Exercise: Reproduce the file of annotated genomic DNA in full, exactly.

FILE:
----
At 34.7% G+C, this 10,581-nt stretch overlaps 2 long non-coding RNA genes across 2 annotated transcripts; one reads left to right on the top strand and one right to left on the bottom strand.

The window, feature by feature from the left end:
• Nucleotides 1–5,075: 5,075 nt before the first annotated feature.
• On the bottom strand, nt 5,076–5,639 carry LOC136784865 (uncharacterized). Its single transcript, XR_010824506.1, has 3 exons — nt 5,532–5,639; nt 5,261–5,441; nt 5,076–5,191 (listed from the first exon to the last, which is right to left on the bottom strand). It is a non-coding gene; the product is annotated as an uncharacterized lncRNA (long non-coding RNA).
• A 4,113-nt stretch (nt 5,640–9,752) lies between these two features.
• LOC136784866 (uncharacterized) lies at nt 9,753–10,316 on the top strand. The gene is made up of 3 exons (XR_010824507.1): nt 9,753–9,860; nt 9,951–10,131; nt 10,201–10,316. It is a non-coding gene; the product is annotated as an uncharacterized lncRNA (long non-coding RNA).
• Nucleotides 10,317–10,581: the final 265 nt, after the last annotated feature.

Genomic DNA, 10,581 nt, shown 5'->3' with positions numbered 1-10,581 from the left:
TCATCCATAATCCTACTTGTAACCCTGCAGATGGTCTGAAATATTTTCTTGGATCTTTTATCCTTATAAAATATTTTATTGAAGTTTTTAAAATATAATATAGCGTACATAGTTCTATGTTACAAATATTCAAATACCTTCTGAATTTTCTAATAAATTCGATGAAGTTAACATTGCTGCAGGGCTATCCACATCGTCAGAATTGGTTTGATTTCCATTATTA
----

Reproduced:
At 34.7% G+C, this 10,581-nt stretch overlaps 2 long non-coding RNA genes across 2 annotated transcripts; one reads left to right on the top strand and one right to left on the bottom strand.

The window, feature by feature from the left end:
• Nucleotides 1–5,075: 5,075 nt before the first annotated feature.
• On the bottom strand, nt 5,076–5,639 carry LOC136784865 (uncharacterized). Its single transcript, XR_010824506.1, has 3 exons — nt 5,532–5,639; nt 5,261–5,441; nt 5,076–5,191 (listed from the first exon to the last, which is right to left on the bottom strand). It is a non-coding gene; the product is annotated as an uncharacterized lncRNA (long non-coding RNA).
• A 4,113-nt stretch (nt 5,640–9,752) lies between these two features.
• LOC136784866 (uncharacterized) lies at nt 9,753–10,316 on the top strand. The gene is made up of 3 exons (XR_010824507.1): nt 9,753–9,860; nt 9,951–10,131; nt 10,201–10,316. It is a non-coding gene; the product is annotated as an uncharacterized lncRNA (long non-coding RNA).
• Nucleotides 10,317–10,581: the final 265 nt, after the last annotated feature.

Genomic DNA, 10,581 nt, shown 5'->3' with positions numbered 1-10,581 from the left:
TCATCCATAATCCTACTTGTAACCCTGCAGATGGTCTGAAATATTTTCTTGGATCTTTTATCCTTATAAAATATTTTATTGAAGTTTTTAAAATATAATATAGCGTACATAGTTCTATGTTACAAATATTCAAATACCTTCTGAATTTTCTAATAAATTCGATGAAGTTAACATTGCTGCAGGGCTATCCACATCGTCAGAATTGGTTTGATTTCCATTATTA